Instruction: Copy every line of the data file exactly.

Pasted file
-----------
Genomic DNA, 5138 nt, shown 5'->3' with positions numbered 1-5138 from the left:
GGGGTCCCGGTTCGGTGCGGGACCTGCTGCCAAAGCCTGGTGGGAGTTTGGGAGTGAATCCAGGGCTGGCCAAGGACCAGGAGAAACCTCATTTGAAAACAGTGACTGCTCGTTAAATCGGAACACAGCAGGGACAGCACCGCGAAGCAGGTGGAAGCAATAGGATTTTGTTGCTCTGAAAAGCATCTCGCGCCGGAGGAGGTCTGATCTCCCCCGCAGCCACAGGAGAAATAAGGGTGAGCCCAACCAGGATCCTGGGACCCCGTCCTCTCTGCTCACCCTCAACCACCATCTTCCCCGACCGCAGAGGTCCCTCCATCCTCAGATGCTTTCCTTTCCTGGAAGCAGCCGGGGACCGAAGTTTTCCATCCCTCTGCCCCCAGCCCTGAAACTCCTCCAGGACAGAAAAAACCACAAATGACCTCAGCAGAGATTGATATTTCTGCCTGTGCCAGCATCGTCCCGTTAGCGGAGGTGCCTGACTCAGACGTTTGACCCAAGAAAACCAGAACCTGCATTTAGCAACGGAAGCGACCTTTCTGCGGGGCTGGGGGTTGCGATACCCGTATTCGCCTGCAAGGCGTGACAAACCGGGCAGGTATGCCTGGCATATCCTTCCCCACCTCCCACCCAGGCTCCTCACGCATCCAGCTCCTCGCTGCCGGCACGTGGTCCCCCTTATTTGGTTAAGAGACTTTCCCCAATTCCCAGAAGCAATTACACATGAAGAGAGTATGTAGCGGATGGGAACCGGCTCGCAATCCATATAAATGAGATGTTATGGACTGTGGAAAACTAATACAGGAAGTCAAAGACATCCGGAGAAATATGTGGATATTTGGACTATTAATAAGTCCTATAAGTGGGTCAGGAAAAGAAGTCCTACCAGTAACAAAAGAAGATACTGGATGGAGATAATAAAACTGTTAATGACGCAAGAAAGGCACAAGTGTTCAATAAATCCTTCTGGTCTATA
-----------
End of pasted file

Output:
Genomic DNA, 5138 nt, shown 5'->3' with positions numbered 1-5138 from the left:
GGGGTCCCGGTTCGGTGCGGGACCTGCTGCCAAAGCCTGGTGGGAGTTTGGGAGTGAATCCAGGGCTGGCCAAGGACCAGGAGAAACCTCATTTGAAAACAGTGACTGCTCGTTAAATCGGAACACAGCAGGGACAGCACCGCGAAGCAGGTGGAAGCAATAGGATTTTGTTGCTCTGAAAAGCATCTCGCGCCGGAGGAGGTCTGATCTCCCCCGCAGCCACAGGAGAAATAAGGGTGAGCCCAACCAGGATCCTGGGACCCCGTCCTCTCTGCTCACCCTCAACCACCATCTTCCCCGACCGCAGAGGTCCCTCCATCCTCAGATGCTTTCCTTTCCTGGAAGCAGCCGGGGACCGAAGTTTTCCATCCCTCTGCCCCCAGCCCTGAAACTCCTCCAGGACAGAAAAAACCACAAATGACCTCAGCAGAGATTGATATTTCTGCCTGTGCCAGCATCGTCCCGTTAGCGGAGGTGCCTGACTCAGACGTTTGACCCAAGAAAACCAGAACCTGCATTTAGCAACGGAAGCGACCTTTCTGCGGGGCTGGGGGTTGCGATACCCGTATTCGCCTGCAAGGCGTGACAAACCGGGCAGGTATGCCTGGCATATCCTTCCCCACCTCCCACCCAGGCTCCTCACGCATCCAGCTCCTCGCTGCCGGCACGTGGTCCCCCTTATTTGGTTAAGAGACTTTCCCCAATTCCCAGAAGCAATTACACATGAAGAGAGTATGTAGCGGATGGGAACCGGCTCGCAATCCATATAAATGAGATGTTATGGACTGTGGAAAACTAATACAGGAAGTCAAAGACATCCGGAGAAATATGTGGATATTTGGACTATTAATAAGTCCTATAAGTGGGTCAGGAAAAGAAGTCCTACCAGTAACAAAAGAAGATACTGGATGGAGATAATAAAACTGTTAATGACGCAAGAAAGGCACAAGTGTTCAATAAATCCTTCTGGTCTATA